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MM: Device-Controlling Tattoos And A Telescope Filled With Robotic Worms

In this episode, we examine mapping the cosmos with robots and controlling your phone with tattoos.

Controlling Devices With Temporary Tattoos

Recently a group of PhD students from MIT and researchers from Microsoft came up with a temporary tattoo wearable that can turn into a touchpad to remotely control a smartphone or share data using near field communication, or NFC.

According to the MIT Media Lab, DuoSkin is a fabrication process that enables anyone to create customized functional devices that can be attached directly on their skin. Using gold metal leaf, a material that is cheap, skin-friendly and robust for everyday wear, the team demonstrated three types of on-skin interfaces: sensing touch input, displaying output and wireless communication.
DuoSkin draws from the aesthetics found in metallic jewelry-like temporary tattoos to create on-skin devices which resemble jewelry. DuoSkin devices enable users to control their mobile devices, display information and store information on their skin while serving as a statement of personal style.

The team believes that in the future, on-skin electronics will converge towards the user friendliness, extensibility and aesthetics of body decorations, forming a DuoSkin integrated to the extent that it has seemingly disappeared.

With this technology create a new category of the ultimate wearable? Tell us what you think by leaving your comments below.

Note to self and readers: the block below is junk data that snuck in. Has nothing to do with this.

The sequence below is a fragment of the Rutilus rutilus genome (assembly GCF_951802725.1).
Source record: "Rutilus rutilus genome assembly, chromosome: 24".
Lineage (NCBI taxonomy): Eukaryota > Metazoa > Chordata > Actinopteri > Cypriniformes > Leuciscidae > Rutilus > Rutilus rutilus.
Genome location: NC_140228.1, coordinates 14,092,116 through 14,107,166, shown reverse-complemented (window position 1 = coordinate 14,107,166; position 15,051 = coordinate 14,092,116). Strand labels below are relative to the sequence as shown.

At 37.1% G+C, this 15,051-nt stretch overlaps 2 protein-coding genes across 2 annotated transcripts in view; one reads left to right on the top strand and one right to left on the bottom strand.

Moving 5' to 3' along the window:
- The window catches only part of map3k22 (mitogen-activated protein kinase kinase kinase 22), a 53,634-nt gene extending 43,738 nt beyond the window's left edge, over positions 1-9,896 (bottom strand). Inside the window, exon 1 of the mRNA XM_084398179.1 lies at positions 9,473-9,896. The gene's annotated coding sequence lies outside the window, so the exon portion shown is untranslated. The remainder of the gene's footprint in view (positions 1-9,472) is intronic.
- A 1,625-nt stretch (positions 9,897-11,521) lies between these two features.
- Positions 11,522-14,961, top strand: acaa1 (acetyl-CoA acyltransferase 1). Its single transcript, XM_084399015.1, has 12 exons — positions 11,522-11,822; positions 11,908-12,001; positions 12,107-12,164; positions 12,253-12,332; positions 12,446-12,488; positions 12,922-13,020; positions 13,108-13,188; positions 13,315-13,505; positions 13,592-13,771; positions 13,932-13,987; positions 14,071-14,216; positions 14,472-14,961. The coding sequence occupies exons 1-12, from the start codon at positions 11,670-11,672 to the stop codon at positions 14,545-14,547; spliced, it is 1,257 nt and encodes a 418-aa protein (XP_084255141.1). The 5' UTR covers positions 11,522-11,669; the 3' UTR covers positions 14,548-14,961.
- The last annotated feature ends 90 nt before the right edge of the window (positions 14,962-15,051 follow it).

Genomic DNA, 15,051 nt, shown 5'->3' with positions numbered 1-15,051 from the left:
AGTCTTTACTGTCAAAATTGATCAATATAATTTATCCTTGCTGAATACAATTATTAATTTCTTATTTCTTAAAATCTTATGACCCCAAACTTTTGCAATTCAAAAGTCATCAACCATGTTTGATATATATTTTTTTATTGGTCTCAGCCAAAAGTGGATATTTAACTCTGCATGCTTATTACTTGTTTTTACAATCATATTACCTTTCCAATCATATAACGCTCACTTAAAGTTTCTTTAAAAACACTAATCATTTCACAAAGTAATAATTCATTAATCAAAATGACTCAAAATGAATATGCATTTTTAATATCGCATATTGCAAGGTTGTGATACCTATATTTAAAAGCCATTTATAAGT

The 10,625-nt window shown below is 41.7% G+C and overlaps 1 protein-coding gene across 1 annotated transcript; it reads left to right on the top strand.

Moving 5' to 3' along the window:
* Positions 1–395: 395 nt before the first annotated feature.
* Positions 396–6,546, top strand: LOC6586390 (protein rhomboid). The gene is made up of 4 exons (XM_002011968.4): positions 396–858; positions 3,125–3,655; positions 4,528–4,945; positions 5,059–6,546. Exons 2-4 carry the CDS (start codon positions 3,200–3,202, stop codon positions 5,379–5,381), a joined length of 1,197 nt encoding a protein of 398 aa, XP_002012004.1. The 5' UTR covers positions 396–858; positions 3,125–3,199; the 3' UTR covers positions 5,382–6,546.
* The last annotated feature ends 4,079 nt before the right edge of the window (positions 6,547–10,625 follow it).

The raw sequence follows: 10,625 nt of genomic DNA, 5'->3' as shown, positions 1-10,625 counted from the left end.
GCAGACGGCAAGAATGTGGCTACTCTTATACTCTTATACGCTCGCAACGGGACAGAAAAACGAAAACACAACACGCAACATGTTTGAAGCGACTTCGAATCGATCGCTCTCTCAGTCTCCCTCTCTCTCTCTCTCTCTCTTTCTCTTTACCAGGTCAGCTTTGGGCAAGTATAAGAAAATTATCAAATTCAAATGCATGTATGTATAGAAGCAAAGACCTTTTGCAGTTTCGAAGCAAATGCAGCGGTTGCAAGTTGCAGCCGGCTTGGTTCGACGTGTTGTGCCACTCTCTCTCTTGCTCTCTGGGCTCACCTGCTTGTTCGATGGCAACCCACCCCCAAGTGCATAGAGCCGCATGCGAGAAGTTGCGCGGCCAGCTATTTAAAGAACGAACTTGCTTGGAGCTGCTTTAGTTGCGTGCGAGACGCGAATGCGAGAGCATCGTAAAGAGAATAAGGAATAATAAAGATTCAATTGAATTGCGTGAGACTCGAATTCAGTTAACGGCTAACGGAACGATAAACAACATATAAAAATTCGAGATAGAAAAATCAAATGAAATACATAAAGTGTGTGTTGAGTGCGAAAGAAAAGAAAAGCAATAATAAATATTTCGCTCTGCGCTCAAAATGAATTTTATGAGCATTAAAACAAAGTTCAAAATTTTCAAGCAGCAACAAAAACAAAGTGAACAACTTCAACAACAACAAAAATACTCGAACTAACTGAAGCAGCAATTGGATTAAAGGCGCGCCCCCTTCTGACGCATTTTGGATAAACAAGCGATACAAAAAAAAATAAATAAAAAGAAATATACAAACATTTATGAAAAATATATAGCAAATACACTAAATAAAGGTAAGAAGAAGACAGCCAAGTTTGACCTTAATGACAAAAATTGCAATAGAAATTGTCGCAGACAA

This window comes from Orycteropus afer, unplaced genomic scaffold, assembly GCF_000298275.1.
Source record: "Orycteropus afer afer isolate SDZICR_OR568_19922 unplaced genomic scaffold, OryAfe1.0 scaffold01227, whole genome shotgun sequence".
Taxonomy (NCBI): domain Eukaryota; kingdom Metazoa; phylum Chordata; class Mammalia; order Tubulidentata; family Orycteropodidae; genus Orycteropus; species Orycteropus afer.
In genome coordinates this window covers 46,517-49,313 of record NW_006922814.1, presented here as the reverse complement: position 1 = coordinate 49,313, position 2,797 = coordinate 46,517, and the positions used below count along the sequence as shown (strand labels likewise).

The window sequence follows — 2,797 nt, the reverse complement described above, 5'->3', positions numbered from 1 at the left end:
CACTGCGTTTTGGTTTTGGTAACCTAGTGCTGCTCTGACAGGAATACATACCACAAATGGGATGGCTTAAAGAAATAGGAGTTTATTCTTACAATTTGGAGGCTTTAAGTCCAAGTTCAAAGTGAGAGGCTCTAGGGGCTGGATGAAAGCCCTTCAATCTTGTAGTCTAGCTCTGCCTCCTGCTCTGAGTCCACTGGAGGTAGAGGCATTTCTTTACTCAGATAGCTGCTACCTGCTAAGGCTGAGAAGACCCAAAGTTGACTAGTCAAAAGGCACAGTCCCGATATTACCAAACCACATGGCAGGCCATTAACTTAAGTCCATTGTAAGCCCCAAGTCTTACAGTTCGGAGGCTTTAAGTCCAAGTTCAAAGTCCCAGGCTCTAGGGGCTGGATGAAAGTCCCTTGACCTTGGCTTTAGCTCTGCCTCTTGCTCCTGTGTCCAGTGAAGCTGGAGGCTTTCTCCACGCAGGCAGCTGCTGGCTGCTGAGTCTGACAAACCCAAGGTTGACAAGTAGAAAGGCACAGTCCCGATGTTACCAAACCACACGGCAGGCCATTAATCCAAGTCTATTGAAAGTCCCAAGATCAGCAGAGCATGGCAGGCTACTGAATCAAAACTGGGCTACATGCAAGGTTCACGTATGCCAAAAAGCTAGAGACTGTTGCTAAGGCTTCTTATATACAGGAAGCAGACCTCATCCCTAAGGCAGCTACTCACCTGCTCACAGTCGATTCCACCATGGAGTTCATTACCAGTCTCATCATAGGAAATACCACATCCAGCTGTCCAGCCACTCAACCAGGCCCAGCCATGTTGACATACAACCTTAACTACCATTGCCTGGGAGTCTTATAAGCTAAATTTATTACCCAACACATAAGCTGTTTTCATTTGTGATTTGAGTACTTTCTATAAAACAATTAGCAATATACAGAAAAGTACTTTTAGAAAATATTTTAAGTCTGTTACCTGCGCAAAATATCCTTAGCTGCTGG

3D Mapping the Universe with Robotic Worms

Researchers at the Department of Energy’s Berkeley Lab have received formal approval to move forward with the construction of a telescope designed to measure the light from millions of galaxies.

Dubbed DESI (or the Dark Energy Spectroscopic Instrument), this telescope will have the ability to look 11 billion light years away, which would prove helpful in giving scientists data about the acceleration of our expanding universe.

But what’s most interesting is what’s inside this incredibly intricate instrument.

Simply put, DESI is filled with 5,000 worm-like robots that control the interior fiber-optic cables of the telescope. Each cylindrical robot is only about the width of a finger and 10 inches long. The full robotic array planned for DESI will be segmented in 10 pie wedge-shaped “petals” that each contain 500 robots.

Now, with that the trial run completed, researchers are turning their attention to making their deadline of 2019 when DESI is scheduled to take its first observations.

Do you think robotic worms are the key to discovering the universe’ secrets? Comment below or tweet us your thoughts @MnetNews.

That’s all the time we have for today, but tune in every Tuesday and Thursday for your next Manufacturing Minute.

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